When did you first realize your patients struggle unnecessarily hard to lead healthy lives? Human behavior change is not easy. We are so culturally conditioned to believe that eating animal products is normal, necessary and natural. Two wonderful books I read about this is “Why We Love Dogs, Eat Pigs, and Wear Cows: An introduction to Carnism” by Melanie Joy, PhD and “The Pleasure Trap: Mastering the Hidden Force that Undermines Health & Happiness” by Douglas J. Lisle and Alan Goldhamer. I think the most difficult part about diet change for my patients is they initially think they’ll never enjoy food again and they can not enjoy social events. Both are far from the truth and once they are educated more about it, those fears often vanish and they realize they can live an even more fulfilling life. What has you most concerned about your local food system? My top concerns are currently related to the growth of our food, primarily: water and bees. Animal agriculture takes so many precious resources, especially water. I learned a lot about this in the Netflix documentary “Cowspiracy.” I didn’t realize a typical cow drinks 30-40 gallons/water per day. Instead of using that water to hydrate cattle, it would be great to use that to hydrate food for people to eat. According to these calculations, It takes about 4,200 gallons of water per day for a meat-eater’s diet vs about 300 gallons per day for a plant-based eaters diet. Due to more and more pesticide use, the bee population is starting to diminish, causing a major crisis. According to Dennis vanEngelsdorp of Penn State University's College of Agricultural Sciences, "One in every three bites of food you eat comes from a plant, or depends on a plant, that was pollinated by an insect, most likely a bee”. If we don’t have pollinated plants, we don’t have food to consume.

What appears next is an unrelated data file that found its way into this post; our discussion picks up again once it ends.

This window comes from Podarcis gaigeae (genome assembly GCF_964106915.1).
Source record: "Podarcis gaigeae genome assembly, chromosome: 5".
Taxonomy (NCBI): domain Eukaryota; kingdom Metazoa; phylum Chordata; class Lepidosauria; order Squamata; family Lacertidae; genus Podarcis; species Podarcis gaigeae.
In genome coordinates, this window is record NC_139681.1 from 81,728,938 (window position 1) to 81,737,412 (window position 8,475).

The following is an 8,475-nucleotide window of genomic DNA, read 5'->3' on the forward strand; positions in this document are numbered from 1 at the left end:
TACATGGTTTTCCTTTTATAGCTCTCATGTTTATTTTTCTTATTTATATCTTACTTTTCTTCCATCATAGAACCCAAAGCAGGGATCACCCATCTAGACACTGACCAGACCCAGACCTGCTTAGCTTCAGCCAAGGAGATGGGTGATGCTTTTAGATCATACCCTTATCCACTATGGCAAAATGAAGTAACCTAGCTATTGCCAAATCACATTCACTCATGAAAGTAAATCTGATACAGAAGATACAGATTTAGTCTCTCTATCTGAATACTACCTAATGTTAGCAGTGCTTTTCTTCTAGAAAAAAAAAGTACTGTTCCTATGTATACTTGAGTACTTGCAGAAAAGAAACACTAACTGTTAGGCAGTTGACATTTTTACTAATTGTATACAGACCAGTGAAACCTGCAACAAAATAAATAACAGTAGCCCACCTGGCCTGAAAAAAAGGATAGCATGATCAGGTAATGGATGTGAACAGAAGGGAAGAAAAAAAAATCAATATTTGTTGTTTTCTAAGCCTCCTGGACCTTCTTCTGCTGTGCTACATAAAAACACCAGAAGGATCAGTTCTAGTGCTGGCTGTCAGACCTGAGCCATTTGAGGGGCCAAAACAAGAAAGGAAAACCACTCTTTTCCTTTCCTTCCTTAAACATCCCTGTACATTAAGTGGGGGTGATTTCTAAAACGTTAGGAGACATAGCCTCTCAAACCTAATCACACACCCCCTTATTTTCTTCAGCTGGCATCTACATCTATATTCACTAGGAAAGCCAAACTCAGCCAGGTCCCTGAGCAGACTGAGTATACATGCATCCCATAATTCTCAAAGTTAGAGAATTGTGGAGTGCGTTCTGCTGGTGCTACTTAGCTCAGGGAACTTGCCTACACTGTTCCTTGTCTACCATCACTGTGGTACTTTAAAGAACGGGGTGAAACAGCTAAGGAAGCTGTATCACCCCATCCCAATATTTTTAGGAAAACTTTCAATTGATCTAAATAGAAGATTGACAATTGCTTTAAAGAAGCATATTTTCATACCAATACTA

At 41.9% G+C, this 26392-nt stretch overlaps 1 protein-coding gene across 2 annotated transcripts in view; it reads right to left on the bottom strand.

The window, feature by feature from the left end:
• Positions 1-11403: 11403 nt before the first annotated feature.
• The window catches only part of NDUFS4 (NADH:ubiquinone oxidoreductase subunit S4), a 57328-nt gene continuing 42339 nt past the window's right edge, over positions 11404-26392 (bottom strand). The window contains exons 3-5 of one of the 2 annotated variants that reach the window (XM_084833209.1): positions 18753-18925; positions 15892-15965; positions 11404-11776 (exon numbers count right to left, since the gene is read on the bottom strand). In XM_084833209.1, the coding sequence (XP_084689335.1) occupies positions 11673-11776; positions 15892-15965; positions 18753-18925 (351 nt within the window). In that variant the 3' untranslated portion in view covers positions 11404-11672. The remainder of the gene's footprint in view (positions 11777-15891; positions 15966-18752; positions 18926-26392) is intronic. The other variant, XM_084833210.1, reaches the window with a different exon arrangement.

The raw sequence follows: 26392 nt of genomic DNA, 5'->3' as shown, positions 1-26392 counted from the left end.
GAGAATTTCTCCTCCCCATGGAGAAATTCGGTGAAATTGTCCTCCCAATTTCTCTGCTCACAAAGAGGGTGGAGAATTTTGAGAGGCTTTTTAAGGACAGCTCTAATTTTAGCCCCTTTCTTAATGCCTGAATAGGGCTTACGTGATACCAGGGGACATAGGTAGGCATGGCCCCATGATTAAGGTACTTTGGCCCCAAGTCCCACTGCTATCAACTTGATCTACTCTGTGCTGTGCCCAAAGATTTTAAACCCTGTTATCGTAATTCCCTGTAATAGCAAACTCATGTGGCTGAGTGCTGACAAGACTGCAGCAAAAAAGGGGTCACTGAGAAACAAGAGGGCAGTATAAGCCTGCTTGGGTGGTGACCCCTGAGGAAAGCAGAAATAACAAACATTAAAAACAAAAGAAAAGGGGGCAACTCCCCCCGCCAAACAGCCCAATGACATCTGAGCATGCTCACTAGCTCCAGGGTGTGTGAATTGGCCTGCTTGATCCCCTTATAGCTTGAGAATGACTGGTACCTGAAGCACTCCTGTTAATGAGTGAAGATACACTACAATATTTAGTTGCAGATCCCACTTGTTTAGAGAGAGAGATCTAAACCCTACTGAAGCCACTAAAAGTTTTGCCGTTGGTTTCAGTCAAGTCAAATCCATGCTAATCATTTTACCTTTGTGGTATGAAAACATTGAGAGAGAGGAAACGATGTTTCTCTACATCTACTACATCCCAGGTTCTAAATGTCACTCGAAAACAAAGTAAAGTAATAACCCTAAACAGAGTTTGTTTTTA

How do you choose to impact your local food system? (either in your work through Balanced or other projects you are working on locally) I am going to try and work on getting a farmers market started on our hospital campus so our patients and staff can enjoy fresh, local produce. I am a full supporter of the work Balanced does and hope to promote it through my health system. I’d love to see more and more plant-based options offered at the cafeteria. On a small scale, my husband and I just started a small garden and are even more appreciative of the hard work our farmers do! If you could design the ideal meal for your patients, what would it be?
I like to educate my patients that they don’t have to create these complex, time-consuming recipes. Think about the plethora of whole foods out there and combine them into a meal. My mantra is create a bowl with “a bean, a green and a grain” and throw a sauce on top. For example, black beans, kale and brown rice with salsa on top. Or chickpeas, broccoli and quinoa with BBQ sauce. Use fruit as a snack. It doesn’t need to be complicated.
How can our supporters get in touch with you if they would like to know more about your practice? Please feel free to reach out to me at firstname.lastname@example.org, follow me on instagram at @reinventingnutriton or Google “UCSD cardiac rehab” for more information on the Ornish Lifestyle Medicine™ Program for Intensive Cardiac Rehabilitation. Some great San Diego community resources for classes and events are www.veg-appeal.com and www.plantdiego.com